Friday, February 19, 2010

Knowing the Future

We spend a lot of time trying to predict the future, and most of the time we are wrong.

I find myself viewing things like revenue planning, annual budgets and the like as folly. Don't get me wrong--we have to plan. We have to hit our numbers. Corporations have shareholders who expect a certain return. They do not buy your stock because the want results to be random and erratic. Quite the opposite.

In The Black Swan, Nassim Taleb argues that we cannot predict the unpredictable, even though we are convinced that we can. The is an obvious point, but one we ignore most of the time.

Most of the events that shape our lives are events that look obvious in retrospect, but that one one saw coming. The internet. 9/11. Katrina. The credit crisis. These events shape and reshape our lives. Yet we continue to think that the future is going to be just like today, only a little bit better (if you are an optimist) or a little bit worse (if you are a pessimist).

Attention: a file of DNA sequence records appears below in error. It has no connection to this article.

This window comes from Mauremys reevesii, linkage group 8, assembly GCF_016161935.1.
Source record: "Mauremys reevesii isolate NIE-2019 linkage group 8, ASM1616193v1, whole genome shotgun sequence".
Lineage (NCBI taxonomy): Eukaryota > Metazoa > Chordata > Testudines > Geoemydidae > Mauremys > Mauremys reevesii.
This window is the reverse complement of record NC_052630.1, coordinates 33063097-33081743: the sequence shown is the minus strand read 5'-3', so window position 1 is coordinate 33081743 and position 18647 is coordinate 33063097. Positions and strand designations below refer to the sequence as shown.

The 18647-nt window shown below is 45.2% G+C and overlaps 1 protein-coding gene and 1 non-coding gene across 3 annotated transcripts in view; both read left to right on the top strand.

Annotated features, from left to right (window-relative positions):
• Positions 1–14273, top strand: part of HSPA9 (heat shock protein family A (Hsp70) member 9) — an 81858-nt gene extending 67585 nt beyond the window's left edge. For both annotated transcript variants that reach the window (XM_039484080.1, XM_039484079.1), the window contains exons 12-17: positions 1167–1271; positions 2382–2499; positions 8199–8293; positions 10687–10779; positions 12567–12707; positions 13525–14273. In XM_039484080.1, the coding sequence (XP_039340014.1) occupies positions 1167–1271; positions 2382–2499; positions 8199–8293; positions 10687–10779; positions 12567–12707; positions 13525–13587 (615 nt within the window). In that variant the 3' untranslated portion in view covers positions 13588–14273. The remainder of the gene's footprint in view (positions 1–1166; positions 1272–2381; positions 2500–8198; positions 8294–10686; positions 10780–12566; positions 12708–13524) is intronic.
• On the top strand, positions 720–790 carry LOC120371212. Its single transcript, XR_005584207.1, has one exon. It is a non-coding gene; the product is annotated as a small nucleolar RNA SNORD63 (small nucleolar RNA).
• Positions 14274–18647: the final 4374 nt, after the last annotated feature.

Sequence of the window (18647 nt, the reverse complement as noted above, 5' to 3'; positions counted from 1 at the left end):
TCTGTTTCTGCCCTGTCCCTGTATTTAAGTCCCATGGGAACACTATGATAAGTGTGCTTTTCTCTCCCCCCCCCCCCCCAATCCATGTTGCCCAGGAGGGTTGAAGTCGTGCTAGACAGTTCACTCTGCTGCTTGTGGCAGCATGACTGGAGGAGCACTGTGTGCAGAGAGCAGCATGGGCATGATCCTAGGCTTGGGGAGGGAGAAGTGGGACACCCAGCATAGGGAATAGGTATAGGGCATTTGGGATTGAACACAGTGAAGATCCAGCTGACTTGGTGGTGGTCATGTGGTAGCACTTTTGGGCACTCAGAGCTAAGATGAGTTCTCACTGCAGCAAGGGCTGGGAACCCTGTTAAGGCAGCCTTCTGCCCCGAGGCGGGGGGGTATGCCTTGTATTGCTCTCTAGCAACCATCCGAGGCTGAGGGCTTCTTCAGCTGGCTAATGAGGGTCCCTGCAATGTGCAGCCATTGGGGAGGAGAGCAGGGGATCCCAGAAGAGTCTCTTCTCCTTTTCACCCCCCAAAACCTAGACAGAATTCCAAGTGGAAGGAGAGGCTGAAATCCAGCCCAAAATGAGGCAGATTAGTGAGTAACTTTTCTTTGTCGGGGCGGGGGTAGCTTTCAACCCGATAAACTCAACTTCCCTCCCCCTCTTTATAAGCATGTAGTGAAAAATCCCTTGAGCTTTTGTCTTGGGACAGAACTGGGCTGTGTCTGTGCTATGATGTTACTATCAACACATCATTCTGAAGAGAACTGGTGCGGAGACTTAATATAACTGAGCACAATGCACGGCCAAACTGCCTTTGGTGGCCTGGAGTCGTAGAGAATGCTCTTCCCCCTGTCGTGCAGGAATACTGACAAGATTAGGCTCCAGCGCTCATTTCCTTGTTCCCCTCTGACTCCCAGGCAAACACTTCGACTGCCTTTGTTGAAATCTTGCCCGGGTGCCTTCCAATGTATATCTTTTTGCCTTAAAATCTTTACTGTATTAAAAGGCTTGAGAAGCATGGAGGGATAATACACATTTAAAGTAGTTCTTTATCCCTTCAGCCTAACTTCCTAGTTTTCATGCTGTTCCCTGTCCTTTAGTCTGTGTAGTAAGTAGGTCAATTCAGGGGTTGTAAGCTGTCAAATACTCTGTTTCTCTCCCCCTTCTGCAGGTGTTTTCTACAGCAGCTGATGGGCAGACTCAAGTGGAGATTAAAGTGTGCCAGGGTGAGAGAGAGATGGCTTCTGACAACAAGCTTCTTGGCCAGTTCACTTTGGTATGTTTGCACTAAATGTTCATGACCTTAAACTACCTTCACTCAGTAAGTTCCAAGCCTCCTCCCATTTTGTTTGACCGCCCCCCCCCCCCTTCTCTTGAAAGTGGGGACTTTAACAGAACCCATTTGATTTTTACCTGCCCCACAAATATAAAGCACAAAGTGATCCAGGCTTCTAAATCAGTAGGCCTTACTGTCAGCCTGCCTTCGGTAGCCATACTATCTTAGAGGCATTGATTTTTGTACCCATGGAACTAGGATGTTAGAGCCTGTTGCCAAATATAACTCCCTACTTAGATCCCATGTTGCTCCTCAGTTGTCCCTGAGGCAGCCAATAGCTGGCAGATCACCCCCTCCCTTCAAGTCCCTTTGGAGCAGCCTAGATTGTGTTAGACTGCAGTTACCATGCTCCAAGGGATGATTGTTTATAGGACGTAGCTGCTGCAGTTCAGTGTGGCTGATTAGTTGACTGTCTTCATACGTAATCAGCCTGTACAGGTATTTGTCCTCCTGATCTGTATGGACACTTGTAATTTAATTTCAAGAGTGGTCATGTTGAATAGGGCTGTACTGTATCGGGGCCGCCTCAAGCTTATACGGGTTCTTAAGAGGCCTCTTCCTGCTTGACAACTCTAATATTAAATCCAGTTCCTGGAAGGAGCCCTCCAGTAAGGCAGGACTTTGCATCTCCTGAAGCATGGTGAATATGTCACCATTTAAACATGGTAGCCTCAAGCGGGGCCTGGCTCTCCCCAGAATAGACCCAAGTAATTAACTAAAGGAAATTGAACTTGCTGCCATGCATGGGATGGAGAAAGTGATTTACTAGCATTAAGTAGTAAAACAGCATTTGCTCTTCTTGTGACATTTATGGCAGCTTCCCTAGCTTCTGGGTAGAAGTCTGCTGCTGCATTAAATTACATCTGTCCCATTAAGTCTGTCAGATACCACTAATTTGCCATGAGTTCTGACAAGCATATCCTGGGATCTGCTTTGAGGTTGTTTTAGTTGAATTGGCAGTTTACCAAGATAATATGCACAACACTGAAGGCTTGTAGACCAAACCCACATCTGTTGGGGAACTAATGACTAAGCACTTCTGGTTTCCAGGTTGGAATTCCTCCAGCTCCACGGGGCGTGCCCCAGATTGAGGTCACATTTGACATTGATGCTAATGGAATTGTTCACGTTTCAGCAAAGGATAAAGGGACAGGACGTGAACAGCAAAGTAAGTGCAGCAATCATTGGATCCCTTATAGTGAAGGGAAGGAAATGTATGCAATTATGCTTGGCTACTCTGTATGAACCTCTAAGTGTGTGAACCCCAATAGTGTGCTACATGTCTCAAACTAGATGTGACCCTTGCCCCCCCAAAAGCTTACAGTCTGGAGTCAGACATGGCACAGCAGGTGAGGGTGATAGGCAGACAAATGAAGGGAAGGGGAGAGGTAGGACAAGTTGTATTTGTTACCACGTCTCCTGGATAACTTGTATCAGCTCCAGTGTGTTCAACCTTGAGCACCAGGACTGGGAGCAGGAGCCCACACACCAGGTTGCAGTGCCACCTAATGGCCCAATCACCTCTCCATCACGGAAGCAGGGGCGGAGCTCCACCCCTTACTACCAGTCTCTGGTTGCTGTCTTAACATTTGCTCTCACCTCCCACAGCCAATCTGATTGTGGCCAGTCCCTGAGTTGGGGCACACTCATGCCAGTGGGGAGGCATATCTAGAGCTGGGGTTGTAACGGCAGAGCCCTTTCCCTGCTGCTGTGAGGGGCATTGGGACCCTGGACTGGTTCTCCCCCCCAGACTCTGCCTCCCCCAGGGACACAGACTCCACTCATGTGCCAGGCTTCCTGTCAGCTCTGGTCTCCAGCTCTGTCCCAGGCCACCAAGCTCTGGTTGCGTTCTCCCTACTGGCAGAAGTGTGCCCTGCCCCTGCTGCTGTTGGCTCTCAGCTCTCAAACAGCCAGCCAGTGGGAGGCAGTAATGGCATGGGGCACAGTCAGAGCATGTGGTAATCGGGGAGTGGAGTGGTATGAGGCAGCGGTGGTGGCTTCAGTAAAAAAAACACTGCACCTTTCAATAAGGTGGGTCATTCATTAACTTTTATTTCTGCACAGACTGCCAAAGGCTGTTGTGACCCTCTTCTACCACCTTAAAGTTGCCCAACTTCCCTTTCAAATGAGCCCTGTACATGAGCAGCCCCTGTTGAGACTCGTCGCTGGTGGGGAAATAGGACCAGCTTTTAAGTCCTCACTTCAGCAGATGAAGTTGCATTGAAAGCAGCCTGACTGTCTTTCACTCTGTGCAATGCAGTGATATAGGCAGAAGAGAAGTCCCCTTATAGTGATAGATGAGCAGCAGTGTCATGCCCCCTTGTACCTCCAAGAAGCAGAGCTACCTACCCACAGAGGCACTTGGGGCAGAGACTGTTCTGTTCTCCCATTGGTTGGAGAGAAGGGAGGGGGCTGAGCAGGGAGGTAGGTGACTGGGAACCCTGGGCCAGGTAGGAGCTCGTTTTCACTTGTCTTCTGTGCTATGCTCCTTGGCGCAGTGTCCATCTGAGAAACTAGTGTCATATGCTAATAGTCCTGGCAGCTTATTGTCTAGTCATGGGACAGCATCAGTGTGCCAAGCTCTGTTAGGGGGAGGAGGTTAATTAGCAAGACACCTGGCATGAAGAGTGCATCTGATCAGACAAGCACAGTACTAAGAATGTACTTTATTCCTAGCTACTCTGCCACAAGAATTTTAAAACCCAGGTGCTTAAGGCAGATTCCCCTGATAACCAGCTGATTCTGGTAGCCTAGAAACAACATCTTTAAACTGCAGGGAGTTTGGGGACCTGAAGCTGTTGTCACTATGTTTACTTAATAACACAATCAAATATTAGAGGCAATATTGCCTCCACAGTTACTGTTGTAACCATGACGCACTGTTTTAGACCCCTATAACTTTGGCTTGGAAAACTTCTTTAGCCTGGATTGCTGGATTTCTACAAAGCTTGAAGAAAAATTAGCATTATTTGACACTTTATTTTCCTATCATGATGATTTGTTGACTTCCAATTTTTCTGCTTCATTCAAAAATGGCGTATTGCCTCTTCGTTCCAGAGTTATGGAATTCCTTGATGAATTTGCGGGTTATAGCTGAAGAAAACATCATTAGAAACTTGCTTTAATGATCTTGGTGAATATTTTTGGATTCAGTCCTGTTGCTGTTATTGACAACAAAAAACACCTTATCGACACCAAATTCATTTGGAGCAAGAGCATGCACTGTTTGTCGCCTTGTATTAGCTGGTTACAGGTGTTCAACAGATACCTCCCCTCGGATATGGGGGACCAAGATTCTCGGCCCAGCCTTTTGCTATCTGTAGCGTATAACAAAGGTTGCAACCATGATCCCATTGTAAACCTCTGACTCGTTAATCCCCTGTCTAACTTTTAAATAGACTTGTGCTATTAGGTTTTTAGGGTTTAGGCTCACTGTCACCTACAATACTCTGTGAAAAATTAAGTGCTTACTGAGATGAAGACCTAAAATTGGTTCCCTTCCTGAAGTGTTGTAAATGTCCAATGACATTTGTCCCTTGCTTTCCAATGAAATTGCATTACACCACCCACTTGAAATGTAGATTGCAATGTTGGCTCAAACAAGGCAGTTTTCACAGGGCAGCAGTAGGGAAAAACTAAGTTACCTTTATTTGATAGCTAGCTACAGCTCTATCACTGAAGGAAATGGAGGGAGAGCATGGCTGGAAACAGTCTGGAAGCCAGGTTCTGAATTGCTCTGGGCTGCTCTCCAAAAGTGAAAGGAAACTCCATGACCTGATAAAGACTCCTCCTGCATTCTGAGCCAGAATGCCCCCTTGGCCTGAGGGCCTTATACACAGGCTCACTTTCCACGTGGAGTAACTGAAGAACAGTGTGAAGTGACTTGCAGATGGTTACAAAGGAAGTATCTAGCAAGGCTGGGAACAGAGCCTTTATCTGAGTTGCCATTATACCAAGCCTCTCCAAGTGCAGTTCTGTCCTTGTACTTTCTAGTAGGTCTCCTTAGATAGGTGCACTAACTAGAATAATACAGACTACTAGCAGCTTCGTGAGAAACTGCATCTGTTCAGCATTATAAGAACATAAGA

Our minds are constantly creating stories about what will happen in the future, and explaining what happened in the past. Why? Because we crave certainty. Because we want to understand. Because we want to believe that we are safe. Because we want to know that the bad thing that happened to someone else is not going to happen to us.

But we can't know any of those things. When we think we can, when we get attached to what is "supposed" to happen, we lose the ability to see new possibilities. At some point, we have to see that the map we made doesn't reflect the terrain anymore.

Can we? Are we willing to accept that we do not know anything? That something wonderful or catastrophic could happen in the next moment that we never saw coming?

We need goals. We need to plan. But we also need flexibility. Can we be open to seeing new futures? Are we willing to rewrite our stories?


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